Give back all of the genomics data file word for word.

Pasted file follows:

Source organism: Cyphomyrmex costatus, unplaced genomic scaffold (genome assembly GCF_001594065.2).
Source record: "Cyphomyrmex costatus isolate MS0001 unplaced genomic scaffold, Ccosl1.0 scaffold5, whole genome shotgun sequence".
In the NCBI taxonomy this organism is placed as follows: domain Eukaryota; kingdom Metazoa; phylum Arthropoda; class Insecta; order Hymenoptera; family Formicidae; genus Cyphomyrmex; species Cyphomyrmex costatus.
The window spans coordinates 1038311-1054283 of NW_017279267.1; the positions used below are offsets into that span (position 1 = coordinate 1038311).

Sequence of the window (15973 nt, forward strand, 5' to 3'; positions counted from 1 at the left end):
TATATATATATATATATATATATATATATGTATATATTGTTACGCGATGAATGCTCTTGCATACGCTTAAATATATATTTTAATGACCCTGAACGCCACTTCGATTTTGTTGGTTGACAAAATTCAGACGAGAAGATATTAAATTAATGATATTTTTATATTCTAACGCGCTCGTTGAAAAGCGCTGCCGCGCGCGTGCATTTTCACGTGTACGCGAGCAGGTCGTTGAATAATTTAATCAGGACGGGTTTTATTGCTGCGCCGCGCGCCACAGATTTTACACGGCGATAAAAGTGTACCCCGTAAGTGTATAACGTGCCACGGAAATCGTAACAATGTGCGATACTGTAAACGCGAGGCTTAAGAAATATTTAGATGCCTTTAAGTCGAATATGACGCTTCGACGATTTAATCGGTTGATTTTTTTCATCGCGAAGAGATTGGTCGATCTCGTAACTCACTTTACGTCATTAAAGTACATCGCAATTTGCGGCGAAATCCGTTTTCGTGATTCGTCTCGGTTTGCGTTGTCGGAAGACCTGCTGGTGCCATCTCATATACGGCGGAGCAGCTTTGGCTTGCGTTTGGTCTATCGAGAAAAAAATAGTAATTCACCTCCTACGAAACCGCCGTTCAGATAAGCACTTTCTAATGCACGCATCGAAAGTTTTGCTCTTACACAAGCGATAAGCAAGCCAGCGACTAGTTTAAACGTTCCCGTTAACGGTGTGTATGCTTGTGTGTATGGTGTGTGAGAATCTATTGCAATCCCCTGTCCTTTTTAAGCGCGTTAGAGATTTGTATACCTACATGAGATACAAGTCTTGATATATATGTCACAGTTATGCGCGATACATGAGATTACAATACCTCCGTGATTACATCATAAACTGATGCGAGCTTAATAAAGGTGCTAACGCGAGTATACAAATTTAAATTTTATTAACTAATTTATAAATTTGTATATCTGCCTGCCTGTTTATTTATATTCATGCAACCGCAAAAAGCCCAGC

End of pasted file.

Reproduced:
Source organism: Cyphomyrmex costatus, unplaced genomic scaffold (genome assembly GCF_001594065.2).
Source record: "Cyphomyrmex costatus isolate MS0001 unplaced genomic scaffold, Ccosl1.0 scaffold5, whole genome shotgun sequence".
In the NCBI taxonomy this organism is placed as follows: domain Eukaryota; kingdom Metazoa; phylum Arthropoda; class Insecta; order Hymenoptera; family Formicidae; genus Cyphomyrmex; species Cyphomyrmex costatus.
The window spans coordinates 1038311-1054283 of NW_017279267.1; the positions used below are offsets into that span (position 1 = coordinate 1038311).

Sequence of the window (15973 nt, forward strand, 5' to 3'; positions counted from 1 at the left end):
TATATATATATATATATATATATATATATGTATATATTGTTACGCGATGAATGCTCTTGCATACGCTTAAATATATATTTTAATGACCCTGAACGCCACTTCGATTTTGTTGGTTGACAAAATTCAGACGAGAAGATATTAAATTAATGATATTTTTATATTCTAACGCGCTCGTTGAAAAGCGCTGCCGCGCGCGTGCATTTTCACGTGTACGCGAGCAGGTCGTTGAATAATTTAATCAGGACGGGTTTTATTGCTGCGCCGCGCGCCACAGATTTTACACGGCGATAAAAGTGTACCCCGTAAGTGTATAACGTGCCACGGAAATCGTAACAATGTGCGATACTGTAAACGCGAGGCTTAAGAAATATTTAGATGCCTTTAAGTCGAATATGACGCTTCGACGATTTAATCGGTTGATTTTTTTCATCGCGAAGAGATTGGTCGATCTCGTAACTCACTTTACGTCATTAAAGTACATCGCAATTTGCGGCGAAATCCGTTTTCGTGATTCGTCTCGGTTTGCGTTGTCGGAAGACCTGCTGGTGCCATCTCATATACGGCGGAGCAGCTTTGGCTTGCGTTTGGTCTATCGAGAAAAAAATAGTAATTCACCTCCTACGAAACCGCCGTTCAGATAAGCACTTTCTAATGCACGCATCGAAAGTTTTGCTCTTACACAAGCGATAAGCAAGCCAGCGACTAGTTTAAACGTTCCCGTTAACGGTGTGTATGCTTGTGTGTATGGTGTGTGAGAATCTATTGCAATCCCCTGTCCTTTTTAAGCGCGTTAGAGATTTGTATACCTACATGAGATACAAGTCTTGATATATATGTCACAGTTATGCGCGATACATGAGATTACAATACCTCCGTGATTACATCATAAACTGATGCGAGCTTAATAAAGGTGCTAACGCGAGTATACAAATTTAAATTTTATTAACTAATTTATAAATTTGTATATCTGCCTGCCTGTTTATTTATATTCATGCAACCGCAAAAAGCCCAGC